________________________ HSU student riveting aluminum to dish. narrow triangular facets no wider than ten inches, then riveted to the dish. Sheet metal supply companies can be found online or in the phone book. Riveting supplies can be found at a hardware store. The pot stand, located at the focus, can be made from a used 12" bicycle rim attached to pieces of metal tubing so that the rim and cooking pot can be levelled. Place a grate across the rim to support the pot. Remember while you are constructing your cooker, NEVER STARE DIRECTLY into the cooker once you have installed your reflecting material. ALWAYS WEAR UV PROTECTIVE DARK SUNGLASSES WHEN WORKING WITH YOUR COOKER!

________________________ A gimbaled pot support made from 12" used bicycle rim attached to metal tubing.

________________________ HSU Students using a Beverly shear to cut aluminum sheets into triangular facets.

y 20' (-10, 6) F = (0, a) 4.17 (10, 6) 6 ' x -10 10

Parabolic Solar Cookers How to Calculate the Focus.
Example 1: A mirror is shaped like a parabaloid of revolution and will be used to concentrate the rays of the sun at its focus, creating a heat source. If the mirror is 20 feet across at it’s edge and is 6 feet deep, where will the heat source be concentrated? Solution: We draw the parabola used to form the dish on a rectangular coordinate system so that the vertex of the parabola is at the origin and its focus is on the positive yaxis. The form of the equation of the parabola is

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When building your own parabolic cooker it is important to build your pot stand at the focus. Simply measure the length and depth of your parabolic shape.

10 2 = 4a(6) 100 = 24a 100 a= ⇒ 4.17 feet 24
The heat source will concentrate 4.17 feet from the center (vertex) of the dish, in a direct line of sight toward the sun.

x 2 = 4ay and its focus is
at (0, a). Since (10, 6) is a point on the graph, the equation is:

y 8' (-4, 3) F = (0, a)

4

(4, 3) 3 ' x 4

-4

Example 2: A satellite dish is shaped like a three-dimensional parabola. The signals that emanate from a satellite strike the surface of the dish and are reflected to a single point, where the receiver is located. (When sunlight strikes the mirrored surface of the dish, it will reflect to the same point. This is where the cooking pot should be located for solar cooking.) If the dish is 8 feet across at its origin and is 3 feet

deep at its center, at what position should the receiver be placed? Solution: We draw the parabola used to form the dish on a rectangular coordinate system so that the vertex of the parabola is at the origin and its focus is on the positive yaxis. The form of the equation of the parabola is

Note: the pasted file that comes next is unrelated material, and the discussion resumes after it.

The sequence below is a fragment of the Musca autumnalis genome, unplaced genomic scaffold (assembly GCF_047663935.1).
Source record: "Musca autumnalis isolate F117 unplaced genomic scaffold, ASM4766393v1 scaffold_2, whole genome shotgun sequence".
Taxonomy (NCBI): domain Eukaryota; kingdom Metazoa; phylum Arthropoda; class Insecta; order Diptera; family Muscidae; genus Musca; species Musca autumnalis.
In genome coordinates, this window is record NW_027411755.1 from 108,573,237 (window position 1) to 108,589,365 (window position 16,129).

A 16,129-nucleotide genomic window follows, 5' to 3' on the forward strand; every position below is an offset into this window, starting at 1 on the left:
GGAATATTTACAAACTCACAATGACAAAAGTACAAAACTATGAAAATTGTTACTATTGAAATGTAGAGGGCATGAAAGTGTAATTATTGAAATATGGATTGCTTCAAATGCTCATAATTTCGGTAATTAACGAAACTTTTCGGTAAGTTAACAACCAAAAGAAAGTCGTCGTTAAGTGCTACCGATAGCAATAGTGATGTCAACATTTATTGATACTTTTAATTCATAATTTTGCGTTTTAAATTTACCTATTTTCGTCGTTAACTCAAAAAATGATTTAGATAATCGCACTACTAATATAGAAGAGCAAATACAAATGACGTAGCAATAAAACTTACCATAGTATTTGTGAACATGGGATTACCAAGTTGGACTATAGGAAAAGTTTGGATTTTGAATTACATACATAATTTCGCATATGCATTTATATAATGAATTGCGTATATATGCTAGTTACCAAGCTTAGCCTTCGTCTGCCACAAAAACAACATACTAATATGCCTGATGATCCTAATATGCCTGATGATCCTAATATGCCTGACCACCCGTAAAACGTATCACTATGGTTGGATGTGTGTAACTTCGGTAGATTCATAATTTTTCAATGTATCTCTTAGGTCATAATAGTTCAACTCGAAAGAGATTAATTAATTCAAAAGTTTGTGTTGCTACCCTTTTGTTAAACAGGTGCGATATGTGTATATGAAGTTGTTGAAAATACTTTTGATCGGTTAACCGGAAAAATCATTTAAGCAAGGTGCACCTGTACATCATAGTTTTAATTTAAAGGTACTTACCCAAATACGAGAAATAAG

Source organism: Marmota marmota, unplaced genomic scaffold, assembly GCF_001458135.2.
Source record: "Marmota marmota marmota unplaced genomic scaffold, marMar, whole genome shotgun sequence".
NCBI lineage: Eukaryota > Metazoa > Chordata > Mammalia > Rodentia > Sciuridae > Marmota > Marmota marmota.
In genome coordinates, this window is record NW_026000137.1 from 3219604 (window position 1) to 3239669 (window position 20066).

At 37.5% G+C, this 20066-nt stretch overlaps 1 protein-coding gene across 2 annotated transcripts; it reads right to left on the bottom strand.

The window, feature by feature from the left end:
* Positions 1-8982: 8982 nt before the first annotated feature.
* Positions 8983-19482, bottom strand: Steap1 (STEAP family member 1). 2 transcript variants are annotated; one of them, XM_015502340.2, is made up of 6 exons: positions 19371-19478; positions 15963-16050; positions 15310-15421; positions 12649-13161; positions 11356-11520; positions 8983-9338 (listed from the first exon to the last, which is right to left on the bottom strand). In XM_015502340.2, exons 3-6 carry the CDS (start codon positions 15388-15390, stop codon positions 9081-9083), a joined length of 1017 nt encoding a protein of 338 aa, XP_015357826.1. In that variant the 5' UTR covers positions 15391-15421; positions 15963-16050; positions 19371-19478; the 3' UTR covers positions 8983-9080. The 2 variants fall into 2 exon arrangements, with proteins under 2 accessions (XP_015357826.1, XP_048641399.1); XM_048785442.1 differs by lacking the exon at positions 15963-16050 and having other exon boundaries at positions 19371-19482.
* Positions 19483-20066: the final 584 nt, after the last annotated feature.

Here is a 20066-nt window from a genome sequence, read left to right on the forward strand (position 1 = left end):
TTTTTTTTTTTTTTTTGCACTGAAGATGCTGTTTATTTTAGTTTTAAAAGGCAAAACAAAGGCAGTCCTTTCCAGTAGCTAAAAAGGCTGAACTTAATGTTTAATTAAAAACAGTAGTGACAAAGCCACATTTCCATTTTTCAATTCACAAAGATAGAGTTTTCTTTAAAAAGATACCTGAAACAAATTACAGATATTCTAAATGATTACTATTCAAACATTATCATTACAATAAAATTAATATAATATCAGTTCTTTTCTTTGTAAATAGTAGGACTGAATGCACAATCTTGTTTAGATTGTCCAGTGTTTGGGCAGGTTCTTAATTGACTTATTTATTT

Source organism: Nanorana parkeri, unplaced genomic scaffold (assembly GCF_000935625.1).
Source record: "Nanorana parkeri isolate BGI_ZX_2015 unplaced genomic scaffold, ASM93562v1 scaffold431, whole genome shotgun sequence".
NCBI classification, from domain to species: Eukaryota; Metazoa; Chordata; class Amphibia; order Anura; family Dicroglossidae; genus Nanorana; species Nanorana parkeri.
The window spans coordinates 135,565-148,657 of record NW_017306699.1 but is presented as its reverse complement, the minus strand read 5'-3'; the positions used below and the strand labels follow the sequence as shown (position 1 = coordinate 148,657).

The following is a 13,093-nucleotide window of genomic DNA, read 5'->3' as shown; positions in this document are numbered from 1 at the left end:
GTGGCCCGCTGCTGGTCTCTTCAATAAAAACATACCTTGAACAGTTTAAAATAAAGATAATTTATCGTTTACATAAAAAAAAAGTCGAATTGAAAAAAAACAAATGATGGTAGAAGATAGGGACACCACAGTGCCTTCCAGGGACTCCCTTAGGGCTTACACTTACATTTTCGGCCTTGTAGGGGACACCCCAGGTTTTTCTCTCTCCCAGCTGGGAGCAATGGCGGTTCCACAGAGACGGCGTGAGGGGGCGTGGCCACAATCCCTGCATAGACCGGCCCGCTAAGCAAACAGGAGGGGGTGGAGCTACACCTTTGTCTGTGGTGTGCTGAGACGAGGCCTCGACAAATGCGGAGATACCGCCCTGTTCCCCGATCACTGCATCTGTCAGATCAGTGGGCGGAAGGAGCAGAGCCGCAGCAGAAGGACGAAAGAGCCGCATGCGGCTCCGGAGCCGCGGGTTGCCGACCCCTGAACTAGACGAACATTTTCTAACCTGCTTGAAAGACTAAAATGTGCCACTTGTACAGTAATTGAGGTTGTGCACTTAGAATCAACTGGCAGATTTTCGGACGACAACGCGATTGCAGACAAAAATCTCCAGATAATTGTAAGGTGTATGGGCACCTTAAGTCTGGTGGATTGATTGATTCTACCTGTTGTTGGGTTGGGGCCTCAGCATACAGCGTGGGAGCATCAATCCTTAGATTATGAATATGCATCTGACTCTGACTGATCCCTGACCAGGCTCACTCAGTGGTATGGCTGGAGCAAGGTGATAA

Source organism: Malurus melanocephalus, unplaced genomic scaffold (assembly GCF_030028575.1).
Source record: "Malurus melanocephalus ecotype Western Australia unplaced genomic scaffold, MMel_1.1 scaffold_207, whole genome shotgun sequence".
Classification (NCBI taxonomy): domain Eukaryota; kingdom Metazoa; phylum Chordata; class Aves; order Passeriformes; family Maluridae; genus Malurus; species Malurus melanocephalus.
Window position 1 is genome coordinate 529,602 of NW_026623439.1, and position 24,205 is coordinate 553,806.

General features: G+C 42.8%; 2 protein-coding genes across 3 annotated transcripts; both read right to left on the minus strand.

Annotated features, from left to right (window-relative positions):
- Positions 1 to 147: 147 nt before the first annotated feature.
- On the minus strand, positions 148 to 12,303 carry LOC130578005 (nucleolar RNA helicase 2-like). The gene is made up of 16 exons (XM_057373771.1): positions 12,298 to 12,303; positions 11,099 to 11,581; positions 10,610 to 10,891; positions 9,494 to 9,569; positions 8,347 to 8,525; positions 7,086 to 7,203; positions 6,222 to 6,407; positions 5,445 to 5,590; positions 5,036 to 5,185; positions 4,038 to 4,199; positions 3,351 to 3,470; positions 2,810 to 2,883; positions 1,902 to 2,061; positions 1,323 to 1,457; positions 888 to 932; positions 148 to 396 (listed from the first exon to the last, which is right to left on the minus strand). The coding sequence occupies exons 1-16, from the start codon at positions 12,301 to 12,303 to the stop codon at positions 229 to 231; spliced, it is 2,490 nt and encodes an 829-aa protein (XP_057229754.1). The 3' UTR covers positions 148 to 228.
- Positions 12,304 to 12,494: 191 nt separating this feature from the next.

Since (4, 3) is a point on the graph, the equation is:

4 2 = 4a(3) 16 = 12a 4 a= 3
The receiver should be located 1_ feet from the center (vertex) of the dish, along a direct line of sight toward the sun.

x 2 = 4ay and its focus is
at (0, a).

Using the rectangular coordinate system allows us to draw the picture and determine mathematically where the focus should be located for maximum usage.

________________________ Brown rice cooked in 30 min in a pressure cooker on a parabolic dish.

_____________________ The pot support on this 6' stainless steel dish is attached to a piece of tubing coming up through the center of the dish.

CCAT: Campus Center for Appropriate Technology
Humboldt State University Arcata, CA 95521 PHONE: 707-826-3551 E-MAIL: ccat@humboldt.edu

References
“How to make the parabolic AMSI solar cooker.” ARBA Minch Solar Initiative. http://home.germany.net/100-441770/amsi2.pdf “Parabola Design Wood Model”, ARBA Minch Solar Initiative. http://home.germany.net/100-441770/amsi-model.html Butti, Ken & John Perlin. A Gold Thread: 2500 Years of Solar Architecture and Technology. Cheshire Books, Palo Alto. 1980 Eric Weisstein’s World of Mathematics - 1999 CRC Press LLC, 1999-2003 Wolfram Research, Inc. http://mathworld.wolfram.com/Parabola.html Genesis. Dynamic Design: A Collection Process, “The Concentrator” http://www.genesismission.org/educate/scimodule/CollProcess/CollProcess_pdf/ConcentratorST. pdf Kim, Yun K. & Li-Yan Zhu. “A Parabolic Solar Cooker for Unattended Cooking.” http://solarcooking.org/unattendedparabolic.htm KUNDAPUR, ASHOK. Professor & Head, Department of Zoology, MGM College, Udupi- 576 102, INDIA “REVIEW OF SOLAR COOKER DESIGNS.” http://ashokk_3.tripod.com/solar1.htm Lerios, Toli & Natasha Lindo. Stanford Youth Environmental Science Program. “Physics of Solar Cooking.” http://www.stanford.edu/group/syesp/activities/projects/engineer/physics.html N8PPQ, “Parabolic Reflecting Antennas” - http://www2.gvsu.edu/~w8gvu/geo/geo.html The Solar Cook - http://www.solarcook.com/ The Solar Cooking Archive – Sponsored by Solar Cookers International 1919 21st St., Suite 101; Sacramento, CA 95814 Tel: 916-455-4499 Email: info@solarcookers.org website: http://solarcooking.org/